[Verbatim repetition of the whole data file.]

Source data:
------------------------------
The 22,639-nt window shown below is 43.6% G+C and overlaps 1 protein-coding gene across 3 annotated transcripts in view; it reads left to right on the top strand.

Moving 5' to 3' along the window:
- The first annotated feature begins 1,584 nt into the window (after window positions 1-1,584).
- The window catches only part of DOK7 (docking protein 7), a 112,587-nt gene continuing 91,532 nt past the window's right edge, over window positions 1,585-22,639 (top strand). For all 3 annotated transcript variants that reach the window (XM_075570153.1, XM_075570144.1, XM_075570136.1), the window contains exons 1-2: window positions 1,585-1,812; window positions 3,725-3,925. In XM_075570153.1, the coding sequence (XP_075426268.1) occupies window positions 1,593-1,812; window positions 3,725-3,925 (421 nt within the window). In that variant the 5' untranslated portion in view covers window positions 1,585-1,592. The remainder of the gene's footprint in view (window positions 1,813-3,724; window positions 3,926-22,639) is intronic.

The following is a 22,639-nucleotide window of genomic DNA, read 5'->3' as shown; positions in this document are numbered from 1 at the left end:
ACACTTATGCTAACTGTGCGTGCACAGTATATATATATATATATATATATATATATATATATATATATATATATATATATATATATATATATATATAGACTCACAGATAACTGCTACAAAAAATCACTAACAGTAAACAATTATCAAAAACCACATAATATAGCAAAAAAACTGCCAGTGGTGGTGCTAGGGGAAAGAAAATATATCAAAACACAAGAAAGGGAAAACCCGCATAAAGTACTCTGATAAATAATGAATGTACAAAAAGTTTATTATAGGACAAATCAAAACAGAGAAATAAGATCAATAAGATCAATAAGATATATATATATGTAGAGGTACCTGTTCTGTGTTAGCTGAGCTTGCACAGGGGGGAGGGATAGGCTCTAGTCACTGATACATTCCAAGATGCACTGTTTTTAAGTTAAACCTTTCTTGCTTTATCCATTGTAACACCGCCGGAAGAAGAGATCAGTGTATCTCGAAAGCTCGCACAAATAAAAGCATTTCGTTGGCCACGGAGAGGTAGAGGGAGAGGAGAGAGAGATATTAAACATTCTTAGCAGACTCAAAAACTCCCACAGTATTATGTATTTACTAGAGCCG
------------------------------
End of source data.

The 22,639-nt window shown below is 43.6% G+C and overlaps 1 protein-coding gene across 3 annotated transcripts in view; it reads left to right on the top strand.

Moving 5' to 3' along the window:
- The first annotated feature begins 1,584 nt into the window (after window positions 1-1,584).
- The window catches only part of DOK7 (docking protein 7), a 112,587-nt gene continuing 91,532 nt past the window's right edge, over window positions 1,585-22,639 (top strand). For all 3 annotated transcript variants that reach the window (XM_075570153.1, XM_075570144.1, XM_075570136.1), the window contains exons 1-2: window positions 1,585-1,812; window positions 3,725-3,925. In XM_075570153.1, the coding sequence (XP_075426268.1) occupies window positions 1,593-1,812; window positions 3,725-3,925 (421 nt within the window). In that variant the 5' untranslated portion in view covers window positions 1,585-1,592. The remainder of the gene's footprint in view (window positions 1,813-3,724; window positions 3,926-22,639) is intronic.

The following is a 22,639-nucleotide window of genomic DNA, read 5'->3' as shown; positions in this document are numbered from 1 at the left end:
ACACTTATGCTAACTGTGCGTGCACAGTATATATATATATATATATATATATATATATATATATATATATATATATATATATATATATATATATATAGACTCACAGATAACTGCTACAAAAAATCACTAACAGTAAACAATTATCAAAAACCACATAATATAGCAAAAAAACTGCCAGTGGTGGTGCTAGGGGAAAGAAAATATATCAAAACACAAGAAAGGGAAAACCCGCATAAAGTACTCTGATAAATAATGAATGTACAAAAAGTTTATTATAGGACAAATCAAAACAGAGAAATAAGATCAATAAGATCAATAAGATATATATATATGTAGAGGTACCTGTTCTGTGTTAGCTGAGCTTGCACAGGGGGGAGGGATAGGCTCTAGTCACTGATACATTCCAAGATGCACTGTTTTTAAGTTAAACCTTTCTTGCTTTATCCATTGTAACACCGCCGGAAGAAGAGATCAGTGTATCTCGAAAGCTCGCACAAATAAAAGCATTTCGTTGGCCACGGAGAGGTAGAGGGAGAGGAGAGAGAGATATTAAACATTCTTAGCAGACTCAAAAACTCCCACAGTATTATGTATTTACTAGAGCCG